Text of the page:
Here the critical question becomes: Is labeling someone a "ho" equivalent to describing someone as a prostitute - a factual claim that could be libelous if false - or is it, in common use, a generic criticism?
Or to paraphrase Zimmerman: Would a reasonable reader of the blog go away thinking, "Wow, I didn't realize Cohen had sex for money," or would they assume it was a crudely stated personal opinion?
As much as the blogger's actions were distasteful, the courts shouldn't serve as a "tax-subsidized private investigator" for celebrities, politicians or anyone else who wants to out and silence their critics, he said.
'I try to forget'
On the other hand, it's difficult to feel the law has struck the entirely correct balance when you hear a story like J's. The California woman (who didn't want her name used) made one mistake a decade ago that continues to haunt her.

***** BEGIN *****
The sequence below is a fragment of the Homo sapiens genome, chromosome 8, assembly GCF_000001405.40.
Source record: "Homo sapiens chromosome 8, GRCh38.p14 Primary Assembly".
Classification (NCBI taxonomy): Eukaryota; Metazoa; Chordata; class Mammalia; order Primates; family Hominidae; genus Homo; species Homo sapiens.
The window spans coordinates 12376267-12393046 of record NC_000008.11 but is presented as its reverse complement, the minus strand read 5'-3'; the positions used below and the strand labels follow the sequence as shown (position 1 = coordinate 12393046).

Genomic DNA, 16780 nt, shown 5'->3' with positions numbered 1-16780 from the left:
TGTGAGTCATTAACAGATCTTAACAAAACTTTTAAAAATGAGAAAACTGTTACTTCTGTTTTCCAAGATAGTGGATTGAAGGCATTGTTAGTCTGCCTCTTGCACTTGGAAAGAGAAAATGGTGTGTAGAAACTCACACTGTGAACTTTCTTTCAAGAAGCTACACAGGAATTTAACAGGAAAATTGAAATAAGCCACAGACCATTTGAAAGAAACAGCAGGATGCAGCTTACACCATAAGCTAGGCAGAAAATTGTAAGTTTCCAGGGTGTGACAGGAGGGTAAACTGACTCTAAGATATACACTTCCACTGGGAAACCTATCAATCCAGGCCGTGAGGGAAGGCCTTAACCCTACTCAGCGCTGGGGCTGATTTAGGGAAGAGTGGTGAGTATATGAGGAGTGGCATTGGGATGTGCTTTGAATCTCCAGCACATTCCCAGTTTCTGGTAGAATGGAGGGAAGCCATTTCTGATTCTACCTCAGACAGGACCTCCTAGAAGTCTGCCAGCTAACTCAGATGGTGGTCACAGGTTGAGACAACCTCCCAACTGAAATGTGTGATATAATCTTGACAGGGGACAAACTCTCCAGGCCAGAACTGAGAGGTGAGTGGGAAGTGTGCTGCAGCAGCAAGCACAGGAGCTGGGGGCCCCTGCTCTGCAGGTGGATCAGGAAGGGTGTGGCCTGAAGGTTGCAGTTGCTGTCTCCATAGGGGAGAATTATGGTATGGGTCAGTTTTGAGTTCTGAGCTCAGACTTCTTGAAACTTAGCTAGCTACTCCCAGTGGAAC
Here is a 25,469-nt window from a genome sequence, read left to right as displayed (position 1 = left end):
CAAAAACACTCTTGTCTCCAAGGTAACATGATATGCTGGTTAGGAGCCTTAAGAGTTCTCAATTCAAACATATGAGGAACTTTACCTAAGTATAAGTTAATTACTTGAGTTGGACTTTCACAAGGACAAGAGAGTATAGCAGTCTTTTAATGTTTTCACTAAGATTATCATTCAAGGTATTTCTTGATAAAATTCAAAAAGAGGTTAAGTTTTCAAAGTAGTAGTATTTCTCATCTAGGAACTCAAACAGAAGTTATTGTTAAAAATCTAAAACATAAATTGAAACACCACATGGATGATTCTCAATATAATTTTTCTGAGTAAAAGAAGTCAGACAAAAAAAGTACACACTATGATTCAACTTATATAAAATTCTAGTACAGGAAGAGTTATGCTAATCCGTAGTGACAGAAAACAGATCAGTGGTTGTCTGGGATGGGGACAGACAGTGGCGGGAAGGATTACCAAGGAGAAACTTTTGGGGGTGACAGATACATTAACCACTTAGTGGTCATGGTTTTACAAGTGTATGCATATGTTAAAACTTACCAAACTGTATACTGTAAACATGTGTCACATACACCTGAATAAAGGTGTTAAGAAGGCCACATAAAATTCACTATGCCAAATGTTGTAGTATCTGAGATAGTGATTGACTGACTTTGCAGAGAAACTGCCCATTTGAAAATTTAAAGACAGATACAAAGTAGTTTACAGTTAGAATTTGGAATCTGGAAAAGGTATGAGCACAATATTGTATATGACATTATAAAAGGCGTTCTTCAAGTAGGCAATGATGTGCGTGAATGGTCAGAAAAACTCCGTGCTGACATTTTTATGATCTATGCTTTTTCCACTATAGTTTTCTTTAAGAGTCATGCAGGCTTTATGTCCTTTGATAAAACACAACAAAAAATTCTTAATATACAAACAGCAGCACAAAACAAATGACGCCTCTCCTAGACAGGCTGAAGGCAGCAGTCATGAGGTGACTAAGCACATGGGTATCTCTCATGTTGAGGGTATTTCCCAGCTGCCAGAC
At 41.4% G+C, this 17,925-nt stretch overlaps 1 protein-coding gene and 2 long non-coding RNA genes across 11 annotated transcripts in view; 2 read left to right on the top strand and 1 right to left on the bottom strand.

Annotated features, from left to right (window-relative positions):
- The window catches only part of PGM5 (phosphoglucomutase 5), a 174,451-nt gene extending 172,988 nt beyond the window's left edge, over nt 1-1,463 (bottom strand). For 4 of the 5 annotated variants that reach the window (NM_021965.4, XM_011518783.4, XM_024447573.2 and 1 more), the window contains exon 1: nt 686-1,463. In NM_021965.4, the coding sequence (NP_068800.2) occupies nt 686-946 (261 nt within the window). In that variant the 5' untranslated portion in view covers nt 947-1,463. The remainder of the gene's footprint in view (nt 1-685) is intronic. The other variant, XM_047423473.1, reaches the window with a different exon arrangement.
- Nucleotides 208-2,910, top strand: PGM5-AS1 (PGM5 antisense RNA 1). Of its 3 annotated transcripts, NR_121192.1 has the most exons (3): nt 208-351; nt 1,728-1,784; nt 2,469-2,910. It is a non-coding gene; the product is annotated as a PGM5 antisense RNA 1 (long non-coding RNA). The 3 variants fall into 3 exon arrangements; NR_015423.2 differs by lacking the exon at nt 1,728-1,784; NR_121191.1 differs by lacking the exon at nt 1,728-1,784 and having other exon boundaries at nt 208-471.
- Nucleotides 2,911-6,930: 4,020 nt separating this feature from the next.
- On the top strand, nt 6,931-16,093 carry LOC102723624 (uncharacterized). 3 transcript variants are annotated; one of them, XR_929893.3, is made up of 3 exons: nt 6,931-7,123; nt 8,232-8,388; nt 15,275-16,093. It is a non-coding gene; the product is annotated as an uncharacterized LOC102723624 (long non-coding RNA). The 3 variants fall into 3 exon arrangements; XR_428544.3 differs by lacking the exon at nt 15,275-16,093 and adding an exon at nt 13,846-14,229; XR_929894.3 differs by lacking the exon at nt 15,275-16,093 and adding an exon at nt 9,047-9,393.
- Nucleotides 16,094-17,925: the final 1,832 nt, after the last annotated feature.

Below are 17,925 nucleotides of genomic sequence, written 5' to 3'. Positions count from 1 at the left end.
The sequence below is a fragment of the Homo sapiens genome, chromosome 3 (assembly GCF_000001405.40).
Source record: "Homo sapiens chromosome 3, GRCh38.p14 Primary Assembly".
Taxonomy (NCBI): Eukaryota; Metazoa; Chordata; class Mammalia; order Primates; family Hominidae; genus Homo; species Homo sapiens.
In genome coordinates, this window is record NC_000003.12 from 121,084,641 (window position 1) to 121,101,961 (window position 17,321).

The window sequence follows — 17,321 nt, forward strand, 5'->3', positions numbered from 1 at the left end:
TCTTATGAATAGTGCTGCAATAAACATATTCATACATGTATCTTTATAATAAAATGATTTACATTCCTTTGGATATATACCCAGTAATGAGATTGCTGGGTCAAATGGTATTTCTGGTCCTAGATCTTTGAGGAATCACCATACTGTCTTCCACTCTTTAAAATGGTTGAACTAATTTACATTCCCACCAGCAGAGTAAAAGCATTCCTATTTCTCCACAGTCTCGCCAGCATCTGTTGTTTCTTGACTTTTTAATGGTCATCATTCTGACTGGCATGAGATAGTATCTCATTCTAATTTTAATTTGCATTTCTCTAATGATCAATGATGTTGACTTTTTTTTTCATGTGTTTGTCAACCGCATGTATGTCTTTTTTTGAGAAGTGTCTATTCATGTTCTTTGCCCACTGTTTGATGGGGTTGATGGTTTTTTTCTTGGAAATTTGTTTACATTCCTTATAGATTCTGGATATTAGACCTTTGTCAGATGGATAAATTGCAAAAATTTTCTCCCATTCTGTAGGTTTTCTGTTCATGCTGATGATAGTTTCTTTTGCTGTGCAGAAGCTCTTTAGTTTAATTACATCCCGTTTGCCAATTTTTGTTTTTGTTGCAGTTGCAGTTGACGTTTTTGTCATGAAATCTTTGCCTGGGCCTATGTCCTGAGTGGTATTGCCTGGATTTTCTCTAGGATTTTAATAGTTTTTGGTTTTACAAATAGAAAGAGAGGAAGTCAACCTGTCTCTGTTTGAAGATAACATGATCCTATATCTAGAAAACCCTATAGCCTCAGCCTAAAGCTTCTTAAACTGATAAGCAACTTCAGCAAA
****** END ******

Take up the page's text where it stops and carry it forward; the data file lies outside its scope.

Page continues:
She agreed to make a sex tape with her boyfriend at the time, with the understanding that it would be kept private. Instead, years after they broke up, it appeared online, edited to look like the debut film of a porn actress. Her real name was used.
With Vogele's help, J sued the man, winning monetary damages along with a requirement that he assist in the ongoing removal of the video and pictures online.
But the legal effort took years and the images had spread so widely by then that they continue to resurface. Her husband regularly searches for new appearances and sends take-down requests to sites. J, who has been contacted by strangers who have viewed the video, continues to screen calls and avoid social media.
"I try to forget, I try to pretend it never happened, but I know it will always be there," she said. "It's a nightmare that will always keep following me."
For more information, or for more on legal options for victims of cyber harassment, go to withoutmyconsent.org.